Born on July 24th, 1932, in Algiers among a family of musicians – his father Charles was director of a music school – Jean-Claude Sillamy is since his youngest age acquainted with all the works of the great composers.

At the age of nine, he conducts a small symphonic orchestra. Student, aged of 10, in an advanced class of solfeggio in Algiers’ music conservatory, he starts to study harmony and receives a first prize award for music composition with a work for string quartet.

Later on, interested by this young and talented musician, a patron gives him the means of continuing his studies in Paris. This is how he enters the National Music School of Paris, in the counterpoint and fugue class led by Noël Gallon.
In parallel, he works during three years in the École Normale de Musique de Paris, under the direction of Alice Pelliot, former teacher of Darius Milhaud and Arthur Honegger. He works also on harmony and choral singing at the Gregorian Institute under the direction of Edouard Souberbielle.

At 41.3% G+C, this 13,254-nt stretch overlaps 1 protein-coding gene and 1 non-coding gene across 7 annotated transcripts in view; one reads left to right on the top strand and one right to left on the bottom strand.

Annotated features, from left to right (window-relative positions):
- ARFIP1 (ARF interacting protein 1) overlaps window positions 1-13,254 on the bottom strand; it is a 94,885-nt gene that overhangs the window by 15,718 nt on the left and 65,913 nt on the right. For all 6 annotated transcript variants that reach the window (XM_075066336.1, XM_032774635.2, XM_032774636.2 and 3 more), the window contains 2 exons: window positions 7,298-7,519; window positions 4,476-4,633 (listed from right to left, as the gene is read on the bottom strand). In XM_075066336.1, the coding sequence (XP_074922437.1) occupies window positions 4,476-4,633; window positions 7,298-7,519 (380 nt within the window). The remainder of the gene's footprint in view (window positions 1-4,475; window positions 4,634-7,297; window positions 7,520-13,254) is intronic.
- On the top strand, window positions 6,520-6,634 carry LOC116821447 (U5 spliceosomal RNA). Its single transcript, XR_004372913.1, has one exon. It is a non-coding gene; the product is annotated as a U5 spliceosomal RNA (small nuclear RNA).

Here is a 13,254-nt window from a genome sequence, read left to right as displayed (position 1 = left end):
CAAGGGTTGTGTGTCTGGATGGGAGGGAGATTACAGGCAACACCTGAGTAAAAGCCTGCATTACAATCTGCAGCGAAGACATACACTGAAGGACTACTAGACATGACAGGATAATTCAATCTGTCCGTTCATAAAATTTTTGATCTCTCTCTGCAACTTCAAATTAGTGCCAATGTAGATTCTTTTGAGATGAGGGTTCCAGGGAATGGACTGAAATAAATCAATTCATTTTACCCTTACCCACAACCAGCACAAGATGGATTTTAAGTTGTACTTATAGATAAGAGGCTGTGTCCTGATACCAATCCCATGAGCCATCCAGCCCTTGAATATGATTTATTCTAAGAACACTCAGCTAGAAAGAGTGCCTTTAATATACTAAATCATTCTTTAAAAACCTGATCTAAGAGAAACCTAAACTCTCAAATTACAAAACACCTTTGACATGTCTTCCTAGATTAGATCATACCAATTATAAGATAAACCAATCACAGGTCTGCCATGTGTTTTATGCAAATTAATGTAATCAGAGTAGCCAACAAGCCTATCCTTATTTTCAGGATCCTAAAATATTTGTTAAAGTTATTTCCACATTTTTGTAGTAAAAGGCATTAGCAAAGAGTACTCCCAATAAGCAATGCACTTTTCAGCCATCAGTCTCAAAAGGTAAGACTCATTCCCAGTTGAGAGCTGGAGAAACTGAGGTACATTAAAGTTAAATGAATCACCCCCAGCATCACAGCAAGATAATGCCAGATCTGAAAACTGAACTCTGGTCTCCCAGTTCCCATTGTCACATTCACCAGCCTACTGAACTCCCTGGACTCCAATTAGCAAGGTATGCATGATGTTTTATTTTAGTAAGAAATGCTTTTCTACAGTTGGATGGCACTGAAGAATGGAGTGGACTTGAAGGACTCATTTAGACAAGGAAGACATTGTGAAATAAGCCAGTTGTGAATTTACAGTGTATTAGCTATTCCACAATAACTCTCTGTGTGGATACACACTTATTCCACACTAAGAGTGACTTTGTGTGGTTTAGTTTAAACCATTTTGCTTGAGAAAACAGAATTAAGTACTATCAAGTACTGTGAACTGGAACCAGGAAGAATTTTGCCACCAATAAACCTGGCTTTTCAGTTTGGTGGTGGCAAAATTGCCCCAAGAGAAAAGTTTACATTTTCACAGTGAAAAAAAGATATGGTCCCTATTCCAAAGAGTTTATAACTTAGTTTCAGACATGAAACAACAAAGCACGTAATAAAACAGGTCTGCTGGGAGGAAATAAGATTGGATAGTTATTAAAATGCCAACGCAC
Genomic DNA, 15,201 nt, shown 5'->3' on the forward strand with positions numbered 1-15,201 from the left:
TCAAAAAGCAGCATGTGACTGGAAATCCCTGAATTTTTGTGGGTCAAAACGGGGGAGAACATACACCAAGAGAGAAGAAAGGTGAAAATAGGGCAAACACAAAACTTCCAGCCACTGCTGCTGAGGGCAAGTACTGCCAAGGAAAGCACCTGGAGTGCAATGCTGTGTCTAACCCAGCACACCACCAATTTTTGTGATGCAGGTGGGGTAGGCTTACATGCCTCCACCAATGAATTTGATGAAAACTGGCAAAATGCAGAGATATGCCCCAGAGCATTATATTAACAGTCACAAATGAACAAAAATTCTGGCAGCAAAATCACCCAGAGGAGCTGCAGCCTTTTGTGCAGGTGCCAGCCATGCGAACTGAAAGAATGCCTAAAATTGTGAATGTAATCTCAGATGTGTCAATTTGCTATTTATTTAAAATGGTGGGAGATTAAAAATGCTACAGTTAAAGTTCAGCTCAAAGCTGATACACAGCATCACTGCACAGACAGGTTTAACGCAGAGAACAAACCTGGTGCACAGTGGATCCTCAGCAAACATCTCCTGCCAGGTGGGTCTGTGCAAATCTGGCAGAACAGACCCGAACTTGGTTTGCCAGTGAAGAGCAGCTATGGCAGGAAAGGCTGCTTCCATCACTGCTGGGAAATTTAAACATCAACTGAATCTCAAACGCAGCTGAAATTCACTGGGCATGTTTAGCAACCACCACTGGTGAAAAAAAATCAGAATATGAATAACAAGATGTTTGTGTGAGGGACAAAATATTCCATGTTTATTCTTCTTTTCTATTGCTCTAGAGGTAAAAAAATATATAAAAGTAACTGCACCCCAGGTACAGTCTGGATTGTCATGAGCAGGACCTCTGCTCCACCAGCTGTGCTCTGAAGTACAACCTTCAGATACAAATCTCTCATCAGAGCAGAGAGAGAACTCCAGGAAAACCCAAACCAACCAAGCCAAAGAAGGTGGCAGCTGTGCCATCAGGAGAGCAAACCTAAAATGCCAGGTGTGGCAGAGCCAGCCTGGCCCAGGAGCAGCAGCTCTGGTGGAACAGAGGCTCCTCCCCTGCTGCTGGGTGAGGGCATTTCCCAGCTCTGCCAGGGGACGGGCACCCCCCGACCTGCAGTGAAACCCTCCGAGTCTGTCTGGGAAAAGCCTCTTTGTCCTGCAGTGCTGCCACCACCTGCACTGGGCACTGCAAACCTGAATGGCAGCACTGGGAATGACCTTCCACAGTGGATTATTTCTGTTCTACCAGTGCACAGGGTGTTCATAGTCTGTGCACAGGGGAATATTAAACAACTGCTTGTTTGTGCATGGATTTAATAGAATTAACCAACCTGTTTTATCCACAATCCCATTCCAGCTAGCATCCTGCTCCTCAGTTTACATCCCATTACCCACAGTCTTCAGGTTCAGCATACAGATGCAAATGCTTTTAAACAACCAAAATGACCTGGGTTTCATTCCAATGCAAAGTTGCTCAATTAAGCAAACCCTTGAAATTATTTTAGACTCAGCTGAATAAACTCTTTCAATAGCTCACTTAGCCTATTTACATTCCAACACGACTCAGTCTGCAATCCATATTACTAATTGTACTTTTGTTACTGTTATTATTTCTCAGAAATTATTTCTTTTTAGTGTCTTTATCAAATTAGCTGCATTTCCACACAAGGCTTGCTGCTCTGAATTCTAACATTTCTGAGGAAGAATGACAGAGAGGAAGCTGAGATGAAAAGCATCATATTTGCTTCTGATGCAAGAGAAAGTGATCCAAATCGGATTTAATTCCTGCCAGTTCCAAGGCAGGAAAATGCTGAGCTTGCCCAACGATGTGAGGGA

At the same time, he finishes his university studies (he is graduate of university, in psychology), and starts visiting the Jewish spheres, in particular Gilbert-Bloch d’Orsay school. Very interested by this Jewish studies center, he starts to develop biblical studies. What impresses most Jean-Claude Sillamy, are the traditional chants performed by Jewish students originary from various communities : North Africa, Eastern and Central Europe, Asia...

His curiosity is attracted by those strange signs above the biblical text. He has the feeling it is an old musical notation, allowing to restitute this music from Antiquity that was supposed to be forever lost. He suspects that these traditional chants are noted, black on white in antique musical signs, above or under the text of the Bible. This discovery shocks him. The Bible would thus be a sung and noted document? One would just decipher and perform these hieroglyphs, called in Hebrew « Taamim » (Taam in singular).